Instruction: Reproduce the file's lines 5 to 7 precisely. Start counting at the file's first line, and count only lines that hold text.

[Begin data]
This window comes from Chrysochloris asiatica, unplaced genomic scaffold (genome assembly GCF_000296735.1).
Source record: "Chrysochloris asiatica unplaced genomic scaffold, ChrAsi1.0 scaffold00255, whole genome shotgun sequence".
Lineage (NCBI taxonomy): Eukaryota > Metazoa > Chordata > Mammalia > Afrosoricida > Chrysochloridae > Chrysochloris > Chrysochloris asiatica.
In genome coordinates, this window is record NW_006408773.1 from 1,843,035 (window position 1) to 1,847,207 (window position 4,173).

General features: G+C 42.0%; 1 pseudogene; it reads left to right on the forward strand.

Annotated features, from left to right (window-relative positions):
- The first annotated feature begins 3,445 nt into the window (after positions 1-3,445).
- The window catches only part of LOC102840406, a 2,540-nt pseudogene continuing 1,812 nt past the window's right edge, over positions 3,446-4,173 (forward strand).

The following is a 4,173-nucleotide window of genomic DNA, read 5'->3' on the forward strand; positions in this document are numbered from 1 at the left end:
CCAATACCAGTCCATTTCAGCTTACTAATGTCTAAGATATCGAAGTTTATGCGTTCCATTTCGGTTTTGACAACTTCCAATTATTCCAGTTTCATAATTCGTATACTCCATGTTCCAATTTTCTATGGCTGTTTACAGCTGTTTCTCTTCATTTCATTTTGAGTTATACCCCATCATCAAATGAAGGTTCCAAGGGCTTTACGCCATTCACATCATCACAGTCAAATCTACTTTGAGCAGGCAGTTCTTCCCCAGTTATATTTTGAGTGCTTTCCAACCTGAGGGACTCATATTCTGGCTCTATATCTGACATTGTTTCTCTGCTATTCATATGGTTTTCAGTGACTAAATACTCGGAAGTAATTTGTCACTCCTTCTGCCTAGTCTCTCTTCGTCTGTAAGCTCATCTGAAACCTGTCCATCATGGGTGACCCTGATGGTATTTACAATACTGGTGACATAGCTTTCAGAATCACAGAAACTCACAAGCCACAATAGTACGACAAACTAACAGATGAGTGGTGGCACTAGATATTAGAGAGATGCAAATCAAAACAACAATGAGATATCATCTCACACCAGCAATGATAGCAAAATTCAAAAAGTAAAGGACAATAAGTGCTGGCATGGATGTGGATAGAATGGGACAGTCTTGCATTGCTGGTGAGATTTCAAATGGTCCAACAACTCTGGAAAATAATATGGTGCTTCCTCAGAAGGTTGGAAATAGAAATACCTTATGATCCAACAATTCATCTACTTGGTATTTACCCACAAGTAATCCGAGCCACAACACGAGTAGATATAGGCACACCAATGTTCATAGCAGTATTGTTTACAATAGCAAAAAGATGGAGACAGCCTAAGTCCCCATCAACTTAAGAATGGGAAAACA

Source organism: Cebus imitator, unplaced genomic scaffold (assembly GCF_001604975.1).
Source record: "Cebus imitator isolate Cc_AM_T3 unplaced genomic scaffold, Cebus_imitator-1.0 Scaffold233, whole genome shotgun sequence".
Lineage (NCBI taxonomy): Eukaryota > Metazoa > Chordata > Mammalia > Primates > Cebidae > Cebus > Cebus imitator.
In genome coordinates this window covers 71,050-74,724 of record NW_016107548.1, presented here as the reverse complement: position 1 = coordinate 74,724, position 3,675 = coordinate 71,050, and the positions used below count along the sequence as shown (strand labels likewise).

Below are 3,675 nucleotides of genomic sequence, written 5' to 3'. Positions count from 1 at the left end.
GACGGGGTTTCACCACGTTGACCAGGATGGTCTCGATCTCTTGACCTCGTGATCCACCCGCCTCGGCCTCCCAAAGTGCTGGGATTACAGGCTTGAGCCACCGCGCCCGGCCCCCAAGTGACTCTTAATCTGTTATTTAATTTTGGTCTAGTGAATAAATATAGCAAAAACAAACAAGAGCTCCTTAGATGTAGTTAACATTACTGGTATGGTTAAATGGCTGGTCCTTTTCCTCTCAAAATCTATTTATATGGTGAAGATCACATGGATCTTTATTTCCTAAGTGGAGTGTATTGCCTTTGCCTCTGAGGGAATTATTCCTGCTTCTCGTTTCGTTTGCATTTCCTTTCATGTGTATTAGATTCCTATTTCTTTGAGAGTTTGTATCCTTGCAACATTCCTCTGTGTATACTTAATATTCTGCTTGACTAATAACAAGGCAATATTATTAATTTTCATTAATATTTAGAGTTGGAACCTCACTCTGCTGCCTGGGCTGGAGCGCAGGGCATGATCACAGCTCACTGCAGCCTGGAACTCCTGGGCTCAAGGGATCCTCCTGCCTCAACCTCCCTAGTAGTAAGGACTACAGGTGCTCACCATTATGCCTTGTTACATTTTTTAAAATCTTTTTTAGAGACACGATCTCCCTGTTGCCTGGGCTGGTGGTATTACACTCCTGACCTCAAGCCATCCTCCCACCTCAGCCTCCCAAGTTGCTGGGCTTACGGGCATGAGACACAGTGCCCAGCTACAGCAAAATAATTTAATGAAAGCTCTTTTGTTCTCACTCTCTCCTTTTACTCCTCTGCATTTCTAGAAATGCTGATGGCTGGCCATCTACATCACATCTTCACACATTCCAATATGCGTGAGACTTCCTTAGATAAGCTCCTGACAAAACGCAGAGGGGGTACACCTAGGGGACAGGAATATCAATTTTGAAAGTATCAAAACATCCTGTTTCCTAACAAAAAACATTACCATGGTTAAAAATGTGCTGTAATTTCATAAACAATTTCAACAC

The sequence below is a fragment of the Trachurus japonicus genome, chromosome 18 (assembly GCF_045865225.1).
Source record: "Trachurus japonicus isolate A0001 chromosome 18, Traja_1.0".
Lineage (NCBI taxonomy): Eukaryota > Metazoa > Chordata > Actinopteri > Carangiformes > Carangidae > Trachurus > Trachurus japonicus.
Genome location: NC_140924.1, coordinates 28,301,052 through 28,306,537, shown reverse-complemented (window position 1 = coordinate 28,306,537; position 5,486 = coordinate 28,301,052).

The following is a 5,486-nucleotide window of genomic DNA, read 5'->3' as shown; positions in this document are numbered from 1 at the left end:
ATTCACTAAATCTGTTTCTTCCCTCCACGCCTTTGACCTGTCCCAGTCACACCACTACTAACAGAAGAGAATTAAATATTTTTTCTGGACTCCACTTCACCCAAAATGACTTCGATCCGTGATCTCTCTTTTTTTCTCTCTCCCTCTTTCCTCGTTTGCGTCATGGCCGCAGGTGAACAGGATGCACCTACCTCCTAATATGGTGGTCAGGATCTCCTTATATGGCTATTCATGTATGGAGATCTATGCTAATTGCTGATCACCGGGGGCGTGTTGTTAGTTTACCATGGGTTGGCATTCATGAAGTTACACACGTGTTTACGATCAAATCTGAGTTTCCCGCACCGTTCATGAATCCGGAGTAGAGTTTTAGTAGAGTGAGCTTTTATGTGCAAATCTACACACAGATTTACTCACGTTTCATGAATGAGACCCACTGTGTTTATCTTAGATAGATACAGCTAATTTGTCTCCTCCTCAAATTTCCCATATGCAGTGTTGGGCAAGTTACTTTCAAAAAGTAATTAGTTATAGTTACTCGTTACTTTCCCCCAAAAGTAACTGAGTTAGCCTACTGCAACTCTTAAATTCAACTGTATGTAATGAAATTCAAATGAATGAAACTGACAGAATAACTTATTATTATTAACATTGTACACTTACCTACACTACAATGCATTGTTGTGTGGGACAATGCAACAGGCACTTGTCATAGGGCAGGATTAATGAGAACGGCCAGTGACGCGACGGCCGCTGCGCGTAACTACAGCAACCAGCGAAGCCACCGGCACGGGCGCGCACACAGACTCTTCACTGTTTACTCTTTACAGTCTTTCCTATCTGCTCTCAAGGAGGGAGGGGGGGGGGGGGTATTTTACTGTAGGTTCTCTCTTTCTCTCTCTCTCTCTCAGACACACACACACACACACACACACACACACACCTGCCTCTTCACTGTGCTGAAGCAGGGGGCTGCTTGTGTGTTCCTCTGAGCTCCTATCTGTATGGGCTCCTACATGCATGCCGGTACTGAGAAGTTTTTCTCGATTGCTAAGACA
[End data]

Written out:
General features: G+C 42.0%; 1 pseudogene; it reads left to right on the forward strand.

Annotated features, from left to right (window-relative positions):
- The first annotated feature begins 3,445 nt into the window (after positions 1-3,445).